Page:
Holiday Tradition

Seems like the last few years, I get very depressed at Christmas. Probably because my wonderful ex fiancee decided to break it off right before Christmas years ago. We had one, magical, perfect Christmas together and I’ll remember it forever. I have been thinking about writing about it for some time, but decided it’s too personal a memory, it’s something I need to keep just for myself.

As I often do, I seek solace in music. Of late, I am so completely obsessed with Grace Potter and the Nocturnals. To say I have a massive girl crush on Grace is putting it lightly. Their songs “Things I Never Needed” and “Stars” are especially evocative for me. Every year I get really excited to listen to Christmas music and sing along, but there is no joy in it for me this year. I find the bluesy rock of GPN to be far better suited to my mood.

I am still getting back to normal after the horrible bout of the flu I had but work scheduling issues have me off my regular routine, and I know that’s taking a toll on me, too. I really wish I could explain how damn hard life with bipolar is. There’s really no way to effectively explain it to someone who doesn’t have it. No way to explain that just living an every day life takes so much out of you, let alone adding the stress of the holidays on top of it. I wish I had a happy take-away message, but I really don’t. I guess my Christmas wish is just to get through this pain and sadness.

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5 thoughts on “Holiday Tradition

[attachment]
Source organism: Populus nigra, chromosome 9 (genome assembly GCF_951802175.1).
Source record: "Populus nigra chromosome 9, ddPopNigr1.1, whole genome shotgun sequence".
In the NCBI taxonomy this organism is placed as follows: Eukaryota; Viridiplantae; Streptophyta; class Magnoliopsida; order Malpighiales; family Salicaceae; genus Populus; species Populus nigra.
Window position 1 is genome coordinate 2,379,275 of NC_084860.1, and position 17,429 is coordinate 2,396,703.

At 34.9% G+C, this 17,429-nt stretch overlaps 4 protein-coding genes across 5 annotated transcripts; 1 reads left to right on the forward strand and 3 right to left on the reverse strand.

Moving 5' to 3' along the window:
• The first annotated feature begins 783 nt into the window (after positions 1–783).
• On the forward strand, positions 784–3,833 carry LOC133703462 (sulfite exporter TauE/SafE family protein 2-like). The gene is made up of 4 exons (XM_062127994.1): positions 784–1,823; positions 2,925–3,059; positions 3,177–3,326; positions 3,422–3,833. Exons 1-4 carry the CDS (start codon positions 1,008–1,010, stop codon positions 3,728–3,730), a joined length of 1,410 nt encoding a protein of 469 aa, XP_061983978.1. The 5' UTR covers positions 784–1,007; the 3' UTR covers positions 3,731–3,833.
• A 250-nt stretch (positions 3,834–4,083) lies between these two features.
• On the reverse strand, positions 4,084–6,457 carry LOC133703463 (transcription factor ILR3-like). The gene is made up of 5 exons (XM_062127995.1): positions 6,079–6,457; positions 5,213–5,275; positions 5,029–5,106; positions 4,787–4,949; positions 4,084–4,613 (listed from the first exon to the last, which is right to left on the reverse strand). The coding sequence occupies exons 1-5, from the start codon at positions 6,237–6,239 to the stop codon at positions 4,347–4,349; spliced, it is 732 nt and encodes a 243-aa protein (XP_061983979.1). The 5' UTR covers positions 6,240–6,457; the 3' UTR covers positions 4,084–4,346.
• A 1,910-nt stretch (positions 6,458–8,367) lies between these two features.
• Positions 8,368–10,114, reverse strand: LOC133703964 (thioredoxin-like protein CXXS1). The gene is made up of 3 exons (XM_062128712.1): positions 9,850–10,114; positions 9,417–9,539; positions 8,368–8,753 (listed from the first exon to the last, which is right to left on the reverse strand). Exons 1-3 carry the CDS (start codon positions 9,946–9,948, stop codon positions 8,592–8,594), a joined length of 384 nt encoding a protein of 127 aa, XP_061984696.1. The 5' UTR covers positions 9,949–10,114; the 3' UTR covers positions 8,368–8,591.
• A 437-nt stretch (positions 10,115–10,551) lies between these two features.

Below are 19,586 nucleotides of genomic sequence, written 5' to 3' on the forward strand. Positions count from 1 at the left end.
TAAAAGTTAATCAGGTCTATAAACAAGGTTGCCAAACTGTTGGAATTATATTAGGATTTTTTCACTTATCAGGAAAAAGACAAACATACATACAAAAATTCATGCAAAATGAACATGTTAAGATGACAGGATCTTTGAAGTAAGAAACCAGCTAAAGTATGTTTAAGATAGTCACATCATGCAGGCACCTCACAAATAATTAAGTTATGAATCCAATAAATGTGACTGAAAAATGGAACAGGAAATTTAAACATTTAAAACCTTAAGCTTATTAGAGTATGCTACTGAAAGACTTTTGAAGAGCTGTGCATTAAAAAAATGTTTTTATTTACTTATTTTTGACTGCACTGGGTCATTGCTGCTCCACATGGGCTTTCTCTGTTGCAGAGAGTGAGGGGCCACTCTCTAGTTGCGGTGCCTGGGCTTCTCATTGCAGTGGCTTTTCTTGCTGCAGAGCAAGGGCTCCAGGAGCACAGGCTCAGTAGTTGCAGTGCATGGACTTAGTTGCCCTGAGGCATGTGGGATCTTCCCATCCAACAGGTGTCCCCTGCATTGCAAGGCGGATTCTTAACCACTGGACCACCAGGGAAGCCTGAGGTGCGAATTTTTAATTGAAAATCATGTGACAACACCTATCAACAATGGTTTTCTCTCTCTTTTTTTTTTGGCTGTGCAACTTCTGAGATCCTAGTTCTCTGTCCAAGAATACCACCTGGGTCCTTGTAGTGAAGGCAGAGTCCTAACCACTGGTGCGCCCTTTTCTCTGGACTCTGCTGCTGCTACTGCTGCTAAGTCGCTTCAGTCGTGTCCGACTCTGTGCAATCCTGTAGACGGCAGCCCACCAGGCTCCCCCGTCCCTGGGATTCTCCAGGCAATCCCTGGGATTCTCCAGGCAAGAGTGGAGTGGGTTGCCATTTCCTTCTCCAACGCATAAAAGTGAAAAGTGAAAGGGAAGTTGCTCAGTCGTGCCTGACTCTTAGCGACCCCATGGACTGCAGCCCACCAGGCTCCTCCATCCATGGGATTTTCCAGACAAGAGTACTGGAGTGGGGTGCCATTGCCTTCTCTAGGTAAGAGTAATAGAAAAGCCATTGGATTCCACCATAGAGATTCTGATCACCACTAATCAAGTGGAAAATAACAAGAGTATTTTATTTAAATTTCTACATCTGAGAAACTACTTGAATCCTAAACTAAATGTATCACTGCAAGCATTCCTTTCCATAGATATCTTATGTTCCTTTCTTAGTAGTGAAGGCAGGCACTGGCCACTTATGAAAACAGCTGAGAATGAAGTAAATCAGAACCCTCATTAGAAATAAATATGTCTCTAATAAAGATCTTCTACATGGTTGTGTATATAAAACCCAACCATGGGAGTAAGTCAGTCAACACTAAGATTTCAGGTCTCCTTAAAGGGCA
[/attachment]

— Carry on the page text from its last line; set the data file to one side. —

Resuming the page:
1. Hope you feel better soon. Wishing you a Merry Christmas! Maybe you can write down your memories in a special journal and just keep them for yourself? That way you’re getting it out without sharing it publicly. It might help. Sending hugs!

  2. I’m just catching up with your blog and with my other faves after a two-week-long hiatus in which I was quite sick with a cough/cold for most of that time! 😦

    ANYWAY, truer words have seldom been written than what you write here, Lisa:

    “There’s really no way to effectively explain it to someone who doesn’t have it. No way to explain that just living an every day life takes so much out of you”

    YES! No one gets it! That’s why I’ve been finding it very hard to be friends IRL with those who don’t have bipolar. I told one friend I was struggling with fatigue from meds. She’s a mom my age with two young children who have been friendly with mine, and she lives two minutes away from me. Instead of offering to help me in some small way, which is what I would have done, she texted me “good luck!”

    And guess what I said back to her in my mind? “Good bye! Our friendship has run its course.” Sure, I could attempt to educate her, but I don’t have it in me with this particular person – it’s a long story that I won’t bore you with.

    Sorry to vent and not be cheerful, but you’re a kindred spirit. You understand. And I know you’ll appreciate the fact that I’m about to treat myself to one cup of afternoon coffee. (Just one, otherwise I’ll mess up my sleep!) Today it’s Peet’s Major Dickinson’s. It’s not organic, & it’s not Marley (boo!) but it’s yummy! It’ll do!

    Take care and I really hope that you are doing better now that we’re into the New Year – I’m writing this on Jan. 4h. Big hugs to you!!!!! love, Dyane

    • I do understand, it’s very hard to maintain friendships when you have bipolar. I can count on one hand the friends (not family) I can truly depend on. I think it’s just something you adapt to. Glad you spoiled yourself with coffee, we know I’ve been enjoying plenty!

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